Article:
Why the world needs to know about Kabaddi

Rajat B
Kabaddi - The next big global sport
Kabaddi - The next big global sport

Kabaddi, a fast and intense sport played between two teams, each team consisting of 7 warriors. A task for both the teams is to raid into the opponent's territory, touch them and return back to their court, as simple as it can get. The sport can only grow when it has a loyal fan base who support it in every possible way and when we see a sport like Kabaddi which is the simplest form to play any sport between two teams fail to attract people, it's quite shocking. The bigger question is, why didn't the world notice it?

The sport is predominantly played in India and in South Asian countries. As India is a cricketing nation, sports other than cricket are far likely to have a structure and culture around that sport which would help the sport build a community that can keep people entertained and engaged with contents of that sport.

All Indians follow cricket, similar to what European countries do with football and that is because cricket in India has a structure for it. The Indian Cricket team has been playing a good number of matches to keep its fan base entertained and keep them on the edge to know what's happening in and out of the game.

Indian cricket has built a culture around itself with the icons that the country has seen, the proudest sporting moments that the team has given us and the cricketers who engage themselves with the people of the country. As an Indian or a sports enthusiast, have you ever seen a structure and culture around any other sport than Cricket? My answer is a big NO.

Kabaddi is one of those sports which has all the potential to be a global sport. The sport is simple, needs almost no equipment, can be played anywhere and everywhere and is intense. If the sport could get a proper structure from the Kabaddi Federation of India by conducting matches on a regular basis and making people aware of it with the help of social media platforms, the sport could go a long way.

There are a lot of Kabaddi enthusiasts who are willing to be Professional Kabaddi Athletes but what is holding them back is the sports structure right now.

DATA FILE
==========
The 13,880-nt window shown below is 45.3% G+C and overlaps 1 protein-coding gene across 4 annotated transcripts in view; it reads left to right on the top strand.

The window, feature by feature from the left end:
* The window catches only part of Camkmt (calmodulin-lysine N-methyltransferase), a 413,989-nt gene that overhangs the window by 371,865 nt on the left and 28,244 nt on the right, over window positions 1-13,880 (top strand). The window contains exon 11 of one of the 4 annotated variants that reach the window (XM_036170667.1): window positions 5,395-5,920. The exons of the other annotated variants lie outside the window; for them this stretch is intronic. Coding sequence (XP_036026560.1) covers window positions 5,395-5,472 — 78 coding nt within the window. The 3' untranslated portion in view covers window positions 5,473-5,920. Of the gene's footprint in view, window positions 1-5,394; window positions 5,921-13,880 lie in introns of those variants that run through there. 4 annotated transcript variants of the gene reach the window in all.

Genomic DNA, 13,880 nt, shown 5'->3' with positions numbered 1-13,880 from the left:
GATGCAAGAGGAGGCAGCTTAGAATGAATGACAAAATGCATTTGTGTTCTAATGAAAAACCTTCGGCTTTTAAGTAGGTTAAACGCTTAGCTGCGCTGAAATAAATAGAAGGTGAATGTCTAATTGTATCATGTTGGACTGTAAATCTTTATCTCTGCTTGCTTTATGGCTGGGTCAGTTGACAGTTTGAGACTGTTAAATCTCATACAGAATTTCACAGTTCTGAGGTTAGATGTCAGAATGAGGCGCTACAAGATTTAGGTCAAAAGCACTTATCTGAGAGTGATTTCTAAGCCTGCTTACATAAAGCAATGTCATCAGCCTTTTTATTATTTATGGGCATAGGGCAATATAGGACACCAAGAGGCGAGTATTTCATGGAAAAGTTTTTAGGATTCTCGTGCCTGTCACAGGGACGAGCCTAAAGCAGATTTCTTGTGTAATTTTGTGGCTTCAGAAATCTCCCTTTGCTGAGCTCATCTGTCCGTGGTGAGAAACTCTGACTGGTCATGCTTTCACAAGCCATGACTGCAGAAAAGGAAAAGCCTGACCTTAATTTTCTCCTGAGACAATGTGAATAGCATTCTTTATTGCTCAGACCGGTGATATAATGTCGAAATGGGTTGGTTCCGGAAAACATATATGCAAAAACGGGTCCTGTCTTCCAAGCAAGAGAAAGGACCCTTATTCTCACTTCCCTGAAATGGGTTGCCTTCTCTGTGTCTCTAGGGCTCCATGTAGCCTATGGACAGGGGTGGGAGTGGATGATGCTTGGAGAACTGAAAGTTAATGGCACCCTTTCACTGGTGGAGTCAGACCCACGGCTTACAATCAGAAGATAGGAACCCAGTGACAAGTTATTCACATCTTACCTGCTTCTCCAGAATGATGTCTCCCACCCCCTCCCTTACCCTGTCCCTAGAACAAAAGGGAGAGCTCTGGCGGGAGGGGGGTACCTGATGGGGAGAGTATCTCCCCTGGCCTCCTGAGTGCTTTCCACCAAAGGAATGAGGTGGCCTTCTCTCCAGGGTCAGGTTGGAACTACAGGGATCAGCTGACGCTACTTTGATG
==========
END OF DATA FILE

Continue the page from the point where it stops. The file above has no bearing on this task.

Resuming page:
Pro-Kabaddi league - The Catalyst of Kabaddi going global
Pro-Kabaddi league - The Catalyst of Kabaddi going global

The introduction of the Pro-Kabaddi league in 2014, the league which was introduced with the influence of IPL (Indian Premier League) model was looking for a similar success and it had a success that no one expected with record viewership of 435 million viewers for the inaugural season.

With a population of 1.2 billion and the popularity of the sport in tier 2 and tier 3 cities were the key factors for its success. This was a sign or an implication for the federation to conduct Kabaddi events in towns and villages on a regular basis and to bring in new talents to the sport which can help Kabaddi grow to a new level.

With the introduction of the Pro-Kabaddi league, there have been so many stars that have risen to the popularity with the likes of Anup Kumar, Pradeep Narwal, Manjeet Chillar, Kashiling Adake and many more. If the sport has achieved such great success in its initial days and is still tasting the success here in India then make no mistake, the sport is going to be global if there is a proper structure to it.

If we look at what's happening with Kabaddi at a global stage, it is depressing. The way the International Kabaddi Federation is conducting the Kabaddi World Cup is not very convincing if you see the stats. The first ever Kabaddi World Cup was held in 2004 which India won against Iran and next one was in 2007 which was a similar scenario where Iran lost to India.

The interesting part to be noticed here is the third World Cup which took place after a gap of 9 years, i.e. in 2016 which again had India and Iran competing for the title where India emerged as champions and for all the World Cups the host has been India.

Considering the popularity surge and the league success, the 2019 World Cup is being hosted by Dubai, which marks the first step in taking Kabaddi's success across the boundaries and to make people aware of a sport that can go global.

With more and more countries being added to the World Cup list we believe that Kabaddi is gaining the traction and it is getting all the accolades that it deserves. Those days are not far away when we will see people standing in a queue to buy Kabaddi tickets.

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Edited by Kishan Prasad
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